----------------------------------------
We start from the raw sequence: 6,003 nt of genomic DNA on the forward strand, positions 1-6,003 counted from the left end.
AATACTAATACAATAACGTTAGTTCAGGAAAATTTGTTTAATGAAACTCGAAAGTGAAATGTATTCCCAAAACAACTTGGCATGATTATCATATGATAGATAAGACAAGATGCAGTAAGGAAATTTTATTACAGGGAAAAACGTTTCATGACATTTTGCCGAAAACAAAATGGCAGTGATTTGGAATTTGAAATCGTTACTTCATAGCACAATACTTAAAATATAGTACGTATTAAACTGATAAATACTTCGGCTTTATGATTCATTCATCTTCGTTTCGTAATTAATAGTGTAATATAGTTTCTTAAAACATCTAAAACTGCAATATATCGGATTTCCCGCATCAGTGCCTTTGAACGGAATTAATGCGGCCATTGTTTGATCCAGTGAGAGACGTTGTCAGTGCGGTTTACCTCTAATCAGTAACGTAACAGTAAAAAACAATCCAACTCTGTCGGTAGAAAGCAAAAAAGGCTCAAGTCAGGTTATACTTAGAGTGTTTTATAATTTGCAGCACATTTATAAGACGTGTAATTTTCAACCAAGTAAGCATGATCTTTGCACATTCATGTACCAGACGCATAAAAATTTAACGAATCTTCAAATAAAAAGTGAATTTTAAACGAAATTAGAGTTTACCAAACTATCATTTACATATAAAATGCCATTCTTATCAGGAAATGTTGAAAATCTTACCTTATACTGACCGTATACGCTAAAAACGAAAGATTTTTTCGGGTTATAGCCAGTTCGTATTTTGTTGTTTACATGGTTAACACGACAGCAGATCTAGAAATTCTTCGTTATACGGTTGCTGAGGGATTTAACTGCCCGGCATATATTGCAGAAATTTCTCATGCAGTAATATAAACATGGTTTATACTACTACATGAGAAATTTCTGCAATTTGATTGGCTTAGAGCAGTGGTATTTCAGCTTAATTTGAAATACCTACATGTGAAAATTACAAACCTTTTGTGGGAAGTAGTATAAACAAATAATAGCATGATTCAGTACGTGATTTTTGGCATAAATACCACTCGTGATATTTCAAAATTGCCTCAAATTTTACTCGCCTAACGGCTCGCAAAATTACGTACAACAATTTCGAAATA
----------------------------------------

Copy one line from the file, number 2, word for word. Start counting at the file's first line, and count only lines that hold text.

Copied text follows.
AATACTAATACAATAACGTTAGTTCAGGAAAATTTGTTTAATGAAACTCGAAAGTGAAATGTATTCCCAAAACAACTTGGCATGATTATCATATGATAGATAAGACAAGATGCAGTAAGGAAATTTTATTACAGGGAAAAACGTTTCATGACATTTTGCCGAAAACAAAATGGCAGTGATTTGGAATTTGAAATCGTTACTTCATAGCACAATACTTAAAATATAGTACGTATTAAACTGATAAATACTTCGGCTTTATGATTCATTCATCTTCGTTTCGTAATTAATAGTGTAATATAGTTTCTTAAAACATCTAAAACTGCAATATATCGGATTTCCCGCATCAGTGCCTTTGAACGGAATTAATGCGGCCATTGTTTGATCCAGTGAGAGACGTTGTCAGTGCGGTTTACCTCTAATCAGTAACGTAACAGTAAAAAACAATCCAACTCTGTCGGTAGAAAGCAAAAAAGGCTCAAGTCAGGTTATACTTAGAGTGTTTTATAATTTGCAGCACATTTATAAGACGTGTAATTTTCAACCAAGTAAGCATGATCTTTGCACATTCATGTACCAGACGCATAAAAATTTAACGAATCTTCAAATAAAAAGTGAATTTTAAACGAAATTAGAGTTTACCAAACTATCATTTACATATAAAATGCCATTCTTATCAGGAAATGTTGAAAATCTTACCTTATACTGACCGTATACGCTAAAAACGAAAGATTTTTTCGGGTTATAGCCAGTTCGTATTTTGTTGTTTACATGGTTAACACGACAGCAGATCTAGAAATTCTTCGTTATACGGTTGCTGAGGGATTTAACTGCCCGGCATATATTGCAGAAATTTCTCATGCAGTAATATAAACATGGTTTATACTACTACATGAGAAATTTCTGCAATTTGATTGGCTTAGAGCAGTGGTATTTCAGCTTAATTTGAAATACCTACATGTGAAAATTACAAACCTTTTGTGGGAAGTAGTATAAACAAATAATAGCATGATTCAGTACGTGATTTTTGGCATAAATACCACTCGTGATATTTCAAAATTGCCTCAAATTTTACTCGCCTAACGGCTCGCAAAATTACGTACAACAATTTCGAAATA